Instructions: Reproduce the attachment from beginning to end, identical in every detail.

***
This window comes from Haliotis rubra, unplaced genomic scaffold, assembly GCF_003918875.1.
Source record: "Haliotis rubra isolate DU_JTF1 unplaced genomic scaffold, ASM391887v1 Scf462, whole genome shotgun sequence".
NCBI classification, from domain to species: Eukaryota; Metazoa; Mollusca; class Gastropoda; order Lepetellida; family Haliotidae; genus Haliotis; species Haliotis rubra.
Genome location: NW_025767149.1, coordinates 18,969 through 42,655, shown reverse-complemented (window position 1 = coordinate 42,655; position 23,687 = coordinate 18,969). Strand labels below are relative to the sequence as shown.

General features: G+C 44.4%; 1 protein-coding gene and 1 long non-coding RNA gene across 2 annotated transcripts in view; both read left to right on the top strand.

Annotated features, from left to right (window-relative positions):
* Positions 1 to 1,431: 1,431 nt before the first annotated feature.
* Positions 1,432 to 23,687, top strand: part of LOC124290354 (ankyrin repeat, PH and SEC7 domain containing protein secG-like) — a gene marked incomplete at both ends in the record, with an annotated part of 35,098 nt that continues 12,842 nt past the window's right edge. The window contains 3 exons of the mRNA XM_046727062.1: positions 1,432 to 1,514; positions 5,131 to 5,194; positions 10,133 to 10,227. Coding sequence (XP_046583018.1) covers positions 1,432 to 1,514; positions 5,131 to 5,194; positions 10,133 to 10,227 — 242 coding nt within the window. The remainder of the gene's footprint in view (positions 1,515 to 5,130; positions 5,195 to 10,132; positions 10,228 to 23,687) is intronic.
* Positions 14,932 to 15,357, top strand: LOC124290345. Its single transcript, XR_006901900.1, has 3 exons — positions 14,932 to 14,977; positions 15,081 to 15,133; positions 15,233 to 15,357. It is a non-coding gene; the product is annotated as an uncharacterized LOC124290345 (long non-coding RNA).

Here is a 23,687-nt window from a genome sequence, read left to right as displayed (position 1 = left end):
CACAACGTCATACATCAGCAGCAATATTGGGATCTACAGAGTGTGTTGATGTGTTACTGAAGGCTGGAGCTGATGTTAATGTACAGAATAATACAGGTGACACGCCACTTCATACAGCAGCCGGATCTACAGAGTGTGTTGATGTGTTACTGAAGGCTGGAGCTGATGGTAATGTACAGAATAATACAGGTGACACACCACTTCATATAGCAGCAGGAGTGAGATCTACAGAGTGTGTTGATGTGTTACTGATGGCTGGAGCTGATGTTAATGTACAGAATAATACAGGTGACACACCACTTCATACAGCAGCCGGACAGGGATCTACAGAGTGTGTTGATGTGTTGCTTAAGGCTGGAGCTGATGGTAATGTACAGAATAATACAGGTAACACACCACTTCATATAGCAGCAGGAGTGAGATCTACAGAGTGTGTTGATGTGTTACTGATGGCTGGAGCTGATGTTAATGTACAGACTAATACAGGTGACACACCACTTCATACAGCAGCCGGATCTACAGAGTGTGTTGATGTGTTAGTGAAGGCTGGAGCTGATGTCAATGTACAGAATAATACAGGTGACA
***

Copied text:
This window comes from Haliotis rubra, unplaced genomic scaffold, assembly GCF_003918875.1.
Source record: "Haliotis rubra isolate DU_JTF1 unplaced genomic scaffold, ASM391887v1 Scf462, whole genome shotgun sequence".
NCBI classification, from domain to species: Eukaryota; Metazoa; Mollusca; class Gastropoda; order Lepetellida; family Haliotidae; genus Haliotis; species Haliotis rubra.
Genome location: NW_025767149.1, coordinates 18,969 through 42,655, shown reverse-complemented (window position 1 = coordinate 42,655; position 23,687 = coordinate 18,969). Strand labels below are relative to the sequence as shown.

General features: G+C 44.4%; 1 protein-coding gene and 1 long non-coding RNA gene across 2 annotated transcripts in view; both read left to right on the top strand.

Annotated features, from left to right (window-relative positions):
* Positions 1 to 1,431: 1,431 nt before the first annotated feature.
* Positions 1,432 to 23,687, top strand: part of LOC124290354 (ankyrin repeat, PH and SEC7 domain containing protein secG-like) — a gene marked incomplete at both ends in the record, with an annotated part of 35,098 nt that continues 12,842 nt past the window's right edge. The window contains 3 exons of the mRNA XM_046727062.1: positions 1,432 to 1,514; positions 5,131 to 5,194; positions 10,133 to 10,227. Coding sequence (XP_046583018.1) covers positions 1,432 to 1,514; positions 5,131 to 5,194; positions 10,133 to 10,227 — 242 coding nt within the window. The remainder of the gene's footprint in view (positions 1,515 to 5,130; positions 5,195 to 10,132; positions 10,228 to 23,687) is intronic.
* Positions 14,932 to 15,357, top strand: LOC124290345. Its single transcript, XR_006901900.1, has 3 exons — positions 14,932 to 14,977; positions 15,081 to 15,133; positions 15,233 to 15,357. It is a non-coding gene; the product is annotated as an uncharacterized LOC124290345 (long non-coding RNA).

Here is a 23,687-nt window from a genome sequence, read left to right as displayed (position 1 = left end):
CACAACGTCATACATCAGCAGCAATATTGGGATCTACAGAGTGTGTTGATGTGTTACTGAAGGCTGGAGCTGATGTTAATGTACAGAATAATACAGGTGACACGCCACTTCATACAGCAGCCGGATCTACAGAGTGTGTTGATGTGTTACTGAAGGCTGGAGCTGATGGTAATGTACAGAATAATACAGGTGACACACCACTTCATATAGCAGCAGGAGTGAGATCTACAGAGTGTGTTGATGTGTTACTGATGGCTGGAGCTGATGTTAATGTACAGAATAATACAGGTGACACACCACTTCATACAGCAGCCGGACAGGGATCTACAGAGTGTGTTGATGTGTTGCTTAAGGCTGGAGCTGATGGTAATGTACAGAATAATACAGGTAACACACCACTTCATATAGCAGCAGGAGTGAGATCTACAGAGTGTGTTGATGTGTTACTGATGGCTGGAGCTGATGTTAATGTACAGACTAATACAGGTGACACACCACTTCATACAGCAGCCGGATCTACAGAGTGTGTTGATGTGTTAGTGAAGGCTGGAGCTGATGTCAATGTACAGAATAATACAGGTGACA